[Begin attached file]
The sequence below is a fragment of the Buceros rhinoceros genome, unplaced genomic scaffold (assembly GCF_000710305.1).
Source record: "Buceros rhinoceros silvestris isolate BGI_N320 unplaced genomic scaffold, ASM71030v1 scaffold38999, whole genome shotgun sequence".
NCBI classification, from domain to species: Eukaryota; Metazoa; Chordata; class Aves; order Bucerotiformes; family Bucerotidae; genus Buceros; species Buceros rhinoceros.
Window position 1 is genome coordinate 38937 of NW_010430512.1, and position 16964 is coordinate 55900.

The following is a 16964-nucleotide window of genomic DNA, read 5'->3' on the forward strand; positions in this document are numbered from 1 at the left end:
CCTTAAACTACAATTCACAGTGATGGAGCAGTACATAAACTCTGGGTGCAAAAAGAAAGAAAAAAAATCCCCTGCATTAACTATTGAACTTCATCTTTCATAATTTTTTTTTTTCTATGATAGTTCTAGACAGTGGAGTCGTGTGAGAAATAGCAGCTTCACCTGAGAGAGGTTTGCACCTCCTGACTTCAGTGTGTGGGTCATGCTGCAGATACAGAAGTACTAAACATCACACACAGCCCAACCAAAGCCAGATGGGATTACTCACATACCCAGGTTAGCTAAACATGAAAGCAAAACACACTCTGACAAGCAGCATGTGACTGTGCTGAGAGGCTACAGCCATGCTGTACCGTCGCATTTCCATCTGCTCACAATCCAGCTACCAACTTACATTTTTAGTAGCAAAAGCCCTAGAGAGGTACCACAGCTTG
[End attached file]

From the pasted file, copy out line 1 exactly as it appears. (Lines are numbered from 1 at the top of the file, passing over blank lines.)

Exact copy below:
The sequence below is a fragment of the Buceros rhinoceros genome, unplaced genomic scaffold (assembly GCF_000710305.1).